We Are All In This Boat Together

The Work of Harold Balazs

Walking along the Cedar River or viewed from the Senior Center sits a stainless steel sculpture installed in 1990 by Harold Balazs. The name, “We are all in this boat together”.

When you first come across this abstract sculpture it’s hard to know what you’re looking at. If you take the time to observe its shape you will make out the boat. Which end is the stern or the bow remains unseen, as is what is dancing around on and around the boat. Leaving me to wonder if what I’m looking at is a boat at all. Maybe it’s just my earthbound mind placing a name to something not meant to have one.

The sculpture is highly visible and sits on one of two huge concrete slabs on either side of the Cedar River. Slabs once used to support a railroad trestle that were abandoned. Here they sat empty for 20 plus years before the Renton Municipal Arts Commission decided it needed some art. 

Harold’s sculpture certainly raises an eye and is not everyone’s cup of tea. Harold had a history with Renton leading into this project. He had previously completed an enamel metal mural on the exterior wall of Fire Station #11 in 1979. Another abstract scene, and my personal favorite piece within the Cities Collection.

Ohio born in 1928, Harold grew up on a farm during the depression. He learned metal fabrication and design working for his Dad and was encouraged to pursue his interest in art by his Mother. Which he did, majoring in Art at Washington State University. Harold created a life for himself in Mead, just north of Spokane. In his studio, he launched a career for himself using drawings, paintings, fabricated metals, produced enamels, and fashioned sculptures.

A man dedicated to his craft

Harold showed great dedication to what he did. He worked every day until his passing in 2017. I have always been drawn to Harold’s work because it reminds me of my childhood. There is something very free form about his work that makes it iconic of the 1970’s abstract world. He has many large public pieces on display throughout Seattle that represent a large scope of his work. Varying techniques and vibrant enamels have decorated buildings such as 

  • the Washington Mural Building
  • the First Avenue entrance of the Federal Building
  • the UW Tubby Graves building
  • the UW intramural Activities building.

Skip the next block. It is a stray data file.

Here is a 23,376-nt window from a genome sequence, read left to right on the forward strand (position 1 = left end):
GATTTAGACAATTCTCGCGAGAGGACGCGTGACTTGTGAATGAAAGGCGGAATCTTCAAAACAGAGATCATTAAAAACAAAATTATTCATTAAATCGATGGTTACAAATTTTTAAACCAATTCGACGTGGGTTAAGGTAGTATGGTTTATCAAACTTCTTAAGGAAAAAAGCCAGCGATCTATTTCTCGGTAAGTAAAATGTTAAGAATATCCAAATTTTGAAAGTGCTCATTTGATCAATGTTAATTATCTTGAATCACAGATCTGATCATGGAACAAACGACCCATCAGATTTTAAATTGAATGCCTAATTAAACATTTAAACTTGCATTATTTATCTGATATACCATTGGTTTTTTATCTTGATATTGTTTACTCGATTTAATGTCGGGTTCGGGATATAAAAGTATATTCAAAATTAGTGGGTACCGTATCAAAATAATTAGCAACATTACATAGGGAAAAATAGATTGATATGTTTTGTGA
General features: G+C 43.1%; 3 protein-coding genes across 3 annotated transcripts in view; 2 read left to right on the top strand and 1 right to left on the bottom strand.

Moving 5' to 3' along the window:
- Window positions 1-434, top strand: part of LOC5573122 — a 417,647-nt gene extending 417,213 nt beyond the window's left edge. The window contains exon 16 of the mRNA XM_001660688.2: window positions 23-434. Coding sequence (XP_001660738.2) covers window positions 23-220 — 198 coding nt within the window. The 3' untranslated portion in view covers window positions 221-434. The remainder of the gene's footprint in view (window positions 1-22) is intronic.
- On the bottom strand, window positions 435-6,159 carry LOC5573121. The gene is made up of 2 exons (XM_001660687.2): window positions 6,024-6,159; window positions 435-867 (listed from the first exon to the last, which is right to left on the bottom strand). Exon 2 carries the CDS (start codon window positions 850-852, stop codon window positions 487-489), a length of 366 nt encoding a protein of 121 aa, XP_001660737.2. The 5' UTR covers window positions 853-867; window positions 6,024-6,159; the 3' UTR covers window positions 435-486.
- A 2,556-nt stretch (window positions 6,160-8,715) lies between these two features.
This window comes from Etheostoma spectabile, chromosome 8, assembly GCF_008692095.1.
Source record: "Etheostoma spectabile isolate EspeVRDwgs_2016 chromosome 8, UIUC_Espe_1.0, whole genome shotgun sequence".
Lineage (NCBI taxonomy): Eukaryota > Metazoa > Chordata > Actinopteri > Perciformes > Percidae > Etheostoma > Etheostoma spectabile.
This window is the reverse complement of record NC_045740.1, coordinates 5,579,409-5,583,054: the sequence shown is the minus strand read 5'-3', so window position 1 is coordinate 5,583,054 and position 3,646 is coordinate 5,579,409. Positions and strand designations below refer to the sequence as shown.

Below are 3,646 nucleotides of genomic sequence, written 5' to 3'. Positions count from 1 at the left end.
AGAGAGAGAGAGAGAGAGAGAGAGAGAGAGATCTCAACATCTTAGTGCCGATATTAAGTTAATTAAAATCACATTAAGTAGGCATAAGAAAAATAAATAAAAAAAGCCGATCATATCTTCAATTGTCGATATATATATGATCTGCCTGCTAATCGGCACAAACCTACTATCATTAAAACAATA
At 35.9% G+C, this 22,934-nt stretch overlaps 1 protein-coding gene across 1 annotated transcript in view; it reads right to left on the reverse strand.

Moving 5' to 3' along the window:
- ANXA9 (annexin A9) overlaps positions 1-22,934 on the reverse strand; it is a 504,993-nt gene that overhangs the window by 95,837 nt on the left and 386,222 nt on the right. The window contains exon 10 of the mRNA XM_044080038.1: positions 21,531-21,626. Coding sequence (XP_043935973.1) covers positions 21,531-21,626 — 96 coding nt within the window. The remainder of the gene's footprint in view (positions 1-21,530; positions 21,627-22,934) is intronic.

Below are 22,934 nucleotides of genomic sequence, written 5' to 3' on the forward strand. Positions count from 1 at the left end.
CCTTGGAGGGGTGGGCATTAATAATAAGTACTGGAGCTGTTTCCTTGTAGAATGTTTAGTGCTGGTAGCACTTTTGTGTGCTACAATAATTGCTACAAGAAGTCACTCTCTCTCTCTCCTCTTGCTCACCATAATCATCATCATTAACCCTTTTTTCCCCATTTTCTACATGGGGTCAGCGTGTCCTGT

An Artistic Voice for our State

He is equally celebrated in Eastern Washington where his work can be seen everywhere. A true artist who was never worried about fame or fortune. Someone who created to create. he claims to have never used a resume because he never knew what would come from his next piece and felt resumes showcased who he had been, not who he wished to become.

Balazs had a deep appreciation for architecture, mythology, and history. His goals were always to create a sense of wonder in all he did.

Well, he certainly did for me. With nearly six decades of work to show for himself all across our state, I believe his message still shines through.

We have much to thank Mr. Balazs for, as he served three terms as a Washington State Arts Commissioner, and helped to draft the state’s percentage for the arts legislation. He believed and fought for the arts. Understanding that the journey we are all on is in itself our own abstract piece of art not easily understood by everyone who sees us. 

A Message with Meaning

I was walking along the Cedar River to break up my day as I entered month two of Isolation during the COVID19 pandemic. As always, I took a moment to observe this piece of art and was struck by how valid it is today. Everywhere you turn you hear people saying how we’re in this together. This is as true today as it was 30 years ago when this sculpture was installed. As true as it will be in another 30 years. We need each other. We always need each other, and as we sit in our homes quarantined we see this more clearly than ever.

Art has a unique way of reminding us the simple truths in life. Things that are so universal to us all, as necessary as breath for our life force. Art speaks to us all in such a way that it feels like we’re having a personal experience with it, yet it holds the same truths for others as well. Separate but together. 

After my walk I decided to look into Harold’s Life, I found a quote by him that spoke so true to my recent thought process on his work, 

“I’m not concerned what people call it (his work)as long as it provokes wonder.” He says, “What artists make isn’t important, but they need to decorate the world and cause surprise.”

The shapes he uses seem to bring back symbols from a lost memory and leave me with room to wonder. I love this aspect of art and feel privileged that Renton has two-pieces of his world of wonder for us to enjoy.

Renton Pieces

Untitled by Harold Balazs. The enameled metal mural on the exterior wall at Fire Station #11 was a 1979 One Percent for Art fund. Fire Station #11 is located at 211 Mill Avenue South.

We Are All In This Boat Together by Harold Balazs. This stainless steel sculpture was installed in 1990 along the Cedar River Trail at the Renton Senior Center, 211 Burnett Avenue North. The project was purchased by One Percent for Art fund.